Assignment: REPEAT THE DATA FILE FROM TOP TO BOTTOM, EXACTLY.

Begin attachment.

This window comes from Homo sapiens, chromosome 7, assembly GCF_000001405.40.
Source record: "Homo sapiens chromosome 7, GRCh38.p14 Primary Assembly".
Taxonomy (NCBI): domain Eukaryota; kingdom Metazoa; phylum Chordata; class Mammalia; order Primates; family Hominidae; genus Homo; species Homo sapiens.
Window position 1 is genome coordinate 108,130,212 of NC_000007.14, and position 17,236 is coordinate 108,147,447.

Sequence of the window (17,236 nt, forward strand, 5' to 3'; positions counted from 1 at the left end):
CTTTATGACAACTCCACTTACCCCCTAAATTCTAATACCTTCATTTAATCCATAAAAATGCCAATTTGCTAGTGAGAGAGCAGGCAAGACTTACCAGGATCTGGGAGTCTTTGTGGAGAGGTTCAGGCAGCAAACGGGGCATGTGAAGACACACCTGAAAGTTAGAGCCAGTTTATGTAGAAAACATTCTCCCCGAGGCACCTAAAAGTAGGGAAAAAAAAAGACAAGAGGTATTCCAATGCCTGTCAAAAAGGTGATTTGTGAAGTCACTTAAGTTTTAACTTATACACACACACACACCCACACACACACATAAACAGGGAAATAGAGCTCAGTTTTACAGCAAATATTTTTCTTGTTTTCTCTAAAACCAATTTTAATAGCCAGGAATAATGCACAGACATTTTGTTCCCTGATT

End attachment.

This window comes from Homo sapiens, chromosome 7, assembly GCF_000001405.40.
Source record: "Homo sapiens chromosome 7, GRCh38.p14 Primary Assembly".
Taxonomy (NCBI): domain Eukaryota; kingdom Metazoa; phylum Chordata; class Mammalia; order Primates; family Hominidae; genus Homo; species Homo sapiens.
Window position 1 is genome coordinate 108,130,212 of NC_000007.14, and position 17,236 is coordinate 108,147,447.

Sequence of the window (17,236 nt, forward strand, 5' to 3'; positions counted from 1 at the left end):
CTTTATGACAACTCCACTTACCCCCTAAATTCTAATACCTTCATTTAATCCATAAAAATGCCAATTTGCTAGTGAGAGAGCAGGCAAGACTTACCAGGATCTGGGAGTCTTTGTGGAGAGGTTCAGGCAGCAAACGGGGCATGTGAAGACACACCTGAAAGTTAGAGCCAGTTTATGTAGAAAACATTCTCCCCGAGGCACCTAAAAGTAGGGAAAAAAAAAGACAAGAGGTATTCCAATGCCTGTCAAAAAGGTGATTTGTGAAGTCACTTAAGTTTTAACTTATACACACACACACACCCACACACACACATAAACAGGGAAATAGAGCTCAGTTTTACAGCAAATATTTTTCTTGTTTTCTCTAAAACCAATTTTAATAGCCAGGAATAATGCACAGACATTTTGTTCCCTGATT